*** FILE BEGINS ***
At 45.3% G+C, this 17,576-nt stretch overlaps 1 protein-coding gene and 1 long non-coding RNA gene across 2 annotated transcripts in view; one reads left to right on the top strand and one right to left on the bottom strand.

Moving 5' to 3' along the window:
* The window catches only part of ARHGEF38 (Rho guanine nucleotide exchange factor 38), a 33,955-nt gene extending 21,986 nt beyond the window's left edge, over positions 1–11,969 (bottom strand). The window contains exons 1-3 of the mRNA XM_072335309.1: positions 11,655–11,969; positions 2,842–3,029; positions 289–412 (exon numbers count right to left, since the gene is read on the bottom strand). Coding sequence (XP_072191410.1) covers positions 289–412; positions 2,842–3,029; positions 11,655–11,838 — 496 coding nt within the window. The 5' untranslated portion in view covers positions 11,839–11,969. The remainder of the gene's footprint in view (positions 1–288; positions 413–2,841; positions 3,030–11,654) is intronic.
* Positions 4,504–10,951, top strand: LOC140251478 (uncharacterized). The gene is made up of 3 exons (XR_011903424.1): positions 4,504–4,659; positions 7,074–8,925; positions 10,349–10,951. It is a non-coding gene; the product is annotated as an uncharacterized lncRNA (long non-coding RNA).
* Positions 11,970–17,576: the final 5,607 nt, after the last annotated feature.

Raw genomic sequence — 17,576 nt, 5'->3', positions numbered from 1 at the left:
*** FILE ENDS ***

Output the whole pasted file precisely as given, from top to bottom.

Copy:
At 45.3% G+C, this 17,576-nt stretch overlaps 1 protein-coding gene and 1 long non-coding RNA gene across 2 annotated transcripts in view; one reads left to right on the top strand and one right to left on the bottom strand.

Moving 5' to 3' along the window:
* The window catches only part of ARHGEF38 (Rho guanine nucleotide exchange factor 38), a 33,955-nt gene extending 21,986 nt beyond the window's left edge, over positions 1–11,969 (bottom strand). The window contains exons 1-3 of the mRNA XM_072335309.1: positions 11,655–11,969; positions 2,842–3,029; positions 289–412 (exon numbers count right to left, since the gene is read on the bottom strand). Coding sequence (XP_072191410.1) covers positions 289–412; positions 2,842–3,029; positions 11,655–11,838 — 496 coding nt within the window. The 5' untranslated portion in view covers positions 11,839–11,969. The remainder of the gene's footprint in view (positions 1–288; positions 413–2,841; positions 3,030–11,654) is intronic.
* Positions 4,504–10,951, top strand: LOC140251478 (uncharacterized). The gene is made up of 3 exons (XR_011903424.1): positions 4,504–4,659; positions 7,074–8,925; positions 10,349–10,951. It is a non-coding gene; the product is annotated as an uncharacterized lncRNA (long non-coding RNA).
* Positions 11,970–17,576: the final 5,607 nt, after the last annotated feature.

Raw genomic sequence — 17,576 nt, 5'->3', positions numbered from 1 at the left: